Everything that follows is personal opinion, so I can't provide an citations. Sorry.
Are they expecting us to all go back and live in caves?
Only a distinct minority. As with any movement, there is an extreme that recommends an extreme action. These people understand the physics and know there is no replacement for these power sources, but they don't care. Any cost is acceptable.
There is another group in the movement that I describe as the "corporate conspiracy" crowd. In my experience this group tends to blame corporate greed for the bad outcomes with regards to the environment. The topic of nuclear shutdown in Japan came up over a year ago, and I recall responding to someone that blamed greed for the location chosen for Fukushima. I pointed out that they needed a massive body of water to assist in cooling the plant and Japan isn't known for its huge rivers or lakes. They placed it somewhere with enough water to keep it functional, not because they were being overly greedy. I think the "corporate conspiracy" crowd only partially understands the physics behind power generation, and always assume corporate greed is preventing the better solutions from being available. To the extent that old reactors are still active, they may be right, but there really is no magical solution that will make everything better.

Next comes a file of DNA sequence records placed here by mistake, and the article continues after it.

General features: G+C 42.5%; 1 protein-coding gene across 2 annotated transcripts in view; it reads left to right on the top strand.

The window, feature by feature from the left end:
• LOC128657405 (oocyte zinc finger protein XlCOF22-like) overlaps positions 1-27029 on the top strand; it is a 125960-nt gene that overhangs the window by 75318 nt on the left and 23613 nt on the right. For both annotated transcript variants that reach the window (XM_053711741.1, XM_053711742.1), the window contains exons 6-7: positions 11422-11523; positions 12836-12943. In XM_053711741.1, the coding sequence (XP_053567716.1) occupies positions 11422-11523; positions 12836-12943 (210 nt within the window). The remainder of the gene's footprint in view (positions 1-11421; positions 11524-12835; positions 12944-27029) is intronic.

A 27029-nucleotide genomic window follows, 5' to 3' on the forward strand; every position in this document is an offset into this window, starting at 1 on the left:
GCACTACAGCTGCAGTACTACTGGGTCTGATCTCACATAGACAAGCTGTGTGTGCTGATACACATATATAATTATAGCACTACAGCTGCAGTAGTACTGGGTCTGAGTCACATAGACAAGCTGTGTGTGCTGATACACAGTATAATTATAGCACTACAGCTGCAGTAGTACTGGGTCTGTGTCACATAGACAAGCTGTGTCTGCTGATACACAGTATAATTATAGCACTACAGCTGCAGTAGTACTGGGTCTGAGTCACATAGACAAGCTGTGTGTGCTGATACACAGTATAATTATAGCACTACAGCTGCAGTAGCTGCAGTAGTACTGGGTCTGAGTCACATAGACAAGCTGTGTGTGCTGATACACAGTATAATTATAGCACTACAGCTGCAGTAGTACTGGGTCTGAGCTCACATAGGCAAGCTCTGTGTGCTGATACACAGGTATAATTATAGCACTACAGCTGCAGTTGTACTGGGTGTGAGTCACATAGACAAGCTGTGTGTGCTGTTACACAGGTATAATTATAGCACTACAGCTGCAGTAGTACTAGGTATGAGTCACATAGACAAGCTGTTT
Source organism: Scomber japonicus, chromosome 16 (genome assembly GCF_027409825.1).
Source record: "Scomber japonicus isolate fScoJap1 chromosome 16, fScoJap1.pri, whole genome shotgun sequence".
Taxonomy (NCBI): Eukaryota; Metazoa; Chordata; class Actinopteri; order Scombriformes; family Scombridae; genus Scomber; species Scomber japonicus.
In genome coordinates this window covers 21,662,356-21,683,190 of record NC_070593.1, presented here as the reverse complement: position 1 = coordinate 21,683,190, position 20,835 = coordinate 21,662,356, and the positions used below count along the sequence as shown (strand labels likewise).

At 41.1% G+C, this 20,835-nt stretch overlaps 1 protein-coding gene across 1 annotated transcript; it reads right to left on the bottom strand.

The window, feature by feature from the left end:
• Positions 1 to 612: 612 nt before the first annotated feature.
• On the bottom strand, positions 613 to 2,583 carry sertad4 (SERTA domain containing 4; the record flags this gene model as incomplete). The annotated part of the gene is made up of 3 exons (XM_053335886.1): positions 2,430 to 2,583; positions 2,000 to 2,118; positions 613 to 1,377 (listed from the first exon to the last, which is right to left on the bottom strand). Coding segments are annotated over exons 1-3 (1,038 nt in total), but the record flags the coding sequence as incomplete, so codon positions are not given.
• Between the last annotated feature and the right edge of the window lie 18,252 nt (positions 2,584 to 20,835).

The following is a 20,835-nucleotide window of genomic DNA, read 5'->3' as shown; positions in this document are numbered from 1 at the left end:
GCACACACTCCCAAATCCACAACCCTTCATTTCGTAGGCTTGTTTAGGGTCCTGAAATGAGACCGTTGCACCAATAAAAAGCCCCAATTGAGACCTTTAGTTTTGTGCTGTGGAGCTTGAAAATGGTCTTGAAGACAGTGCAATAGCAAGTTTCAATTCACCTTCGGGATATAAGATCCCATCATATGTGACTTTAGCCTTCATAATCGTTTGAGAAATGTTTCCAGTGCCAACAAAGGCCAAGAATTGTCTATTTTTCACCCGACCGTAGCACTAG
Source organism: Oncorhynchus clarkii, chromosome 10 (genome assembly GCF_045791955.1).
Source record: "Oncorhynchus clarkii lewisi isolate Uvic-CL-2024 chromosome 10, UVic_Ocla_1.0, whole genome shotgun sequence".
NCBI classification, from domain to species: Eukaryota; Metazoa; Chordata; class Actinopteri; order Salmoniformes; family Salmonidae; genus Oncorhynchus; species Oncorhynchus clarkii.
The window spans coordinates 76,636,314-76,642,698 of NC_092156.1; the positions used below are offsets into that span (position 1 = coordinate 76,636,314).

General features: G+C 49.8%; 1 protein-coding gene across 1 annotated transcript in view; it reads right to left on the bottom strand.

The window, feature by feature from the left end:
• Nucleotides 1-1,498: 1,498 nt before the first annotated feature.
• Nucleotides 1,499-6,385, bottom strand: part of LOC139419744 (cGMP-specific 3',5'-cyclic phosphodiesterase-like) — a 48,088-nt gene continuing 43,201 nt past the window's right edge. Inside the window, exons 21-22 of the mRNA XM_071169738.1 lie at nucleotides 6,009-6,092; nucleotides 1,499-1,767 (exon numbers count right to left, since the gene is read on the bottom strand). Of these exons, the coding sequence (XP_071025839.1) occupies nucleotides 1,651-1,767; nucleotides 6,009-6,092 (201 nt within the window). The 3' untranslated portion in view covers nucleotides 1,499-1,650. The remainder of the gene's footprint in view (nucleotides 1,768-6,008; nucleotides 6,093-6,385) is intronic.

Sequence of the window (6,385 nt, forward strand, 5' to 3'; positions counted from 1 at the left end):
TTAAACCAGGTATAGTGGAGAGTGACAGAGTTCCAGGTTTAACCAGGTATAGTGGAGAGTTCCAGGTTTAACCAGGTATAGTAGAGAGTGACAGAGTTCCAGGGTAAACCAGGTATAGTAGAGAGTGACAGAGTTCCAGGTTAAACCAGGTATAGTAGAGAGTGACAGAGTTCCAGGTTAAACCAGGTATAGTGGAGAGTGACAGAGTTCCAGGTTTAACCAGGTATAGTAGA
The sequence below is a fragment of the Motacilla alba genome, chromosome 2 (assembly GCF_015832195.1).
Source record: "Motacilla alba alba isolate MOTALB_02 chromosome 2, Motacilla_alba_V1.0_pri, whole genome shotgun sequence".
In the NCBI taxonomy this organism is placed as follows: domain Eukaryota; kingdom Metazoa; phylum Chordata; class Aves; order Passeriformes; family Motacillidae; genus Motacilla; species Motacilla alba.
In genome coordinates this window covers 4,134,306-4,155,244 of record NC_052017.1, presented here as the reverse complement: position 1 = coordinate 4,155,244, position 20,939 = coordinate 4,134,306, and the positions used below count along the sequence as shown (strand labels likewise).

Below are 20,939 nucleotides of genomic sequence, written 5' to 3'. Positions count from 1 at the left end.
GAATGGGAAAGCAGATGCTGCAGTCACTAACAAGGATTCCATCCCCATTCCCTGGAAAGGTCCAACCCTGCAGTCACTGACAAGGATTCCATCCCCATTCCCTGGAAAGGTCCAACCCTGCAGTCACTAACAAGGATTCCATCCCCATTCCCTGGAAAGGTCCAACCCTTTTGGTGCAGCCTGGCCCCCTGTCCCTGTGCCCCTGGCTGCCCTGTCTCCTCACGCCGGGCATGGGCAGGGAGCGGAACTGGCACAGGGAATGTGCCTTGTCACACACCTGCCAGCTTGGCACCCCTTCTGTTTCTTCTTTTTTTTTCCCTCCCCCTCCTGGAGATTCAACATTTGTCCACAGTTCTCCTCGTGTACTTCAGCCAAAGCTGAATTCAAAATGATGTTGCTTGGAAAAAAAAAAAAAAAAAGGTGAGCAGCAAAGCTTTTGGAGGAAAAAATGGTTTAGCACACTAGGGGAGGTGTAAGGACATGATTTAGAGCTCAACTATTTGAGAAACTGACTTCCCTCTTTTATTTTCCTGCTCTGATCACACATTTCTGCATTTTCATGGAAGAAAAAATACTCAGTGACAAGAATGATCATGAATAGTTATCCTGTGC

That leads me to the final group, the ones I feel have no real understanding of the physics behind power generation. My perspective on this group is that they become the proof of Arthur C. Clarke's Third Law. The technology is so hard for them to understand, that they treat it as magic. And of course, being magic, anything is magically possible. So obviously, solar and wind will work perfectly and everything will be great (magically).
Unfortunately, on the topic of nuclear power, those three environmentally focused groups are assisted by the NIMBYs and people with poor risk understanding. This group has no real interest in the environmental movement, but radiation is scary so we better not. It is like the risk problem we see with terrorism. Every once in a while something goes horribly wrong, and a small group of people is affected. Meanwhile, our usual day-to-day activities will cause more deaths every year than that occasional horrible event, but we will concentrate all our efforts in preventing that horrible event from ever happening again.
It really is a much larger problem than just the "environmentalists" described in the quote from your post. I don't know that I even have a solution.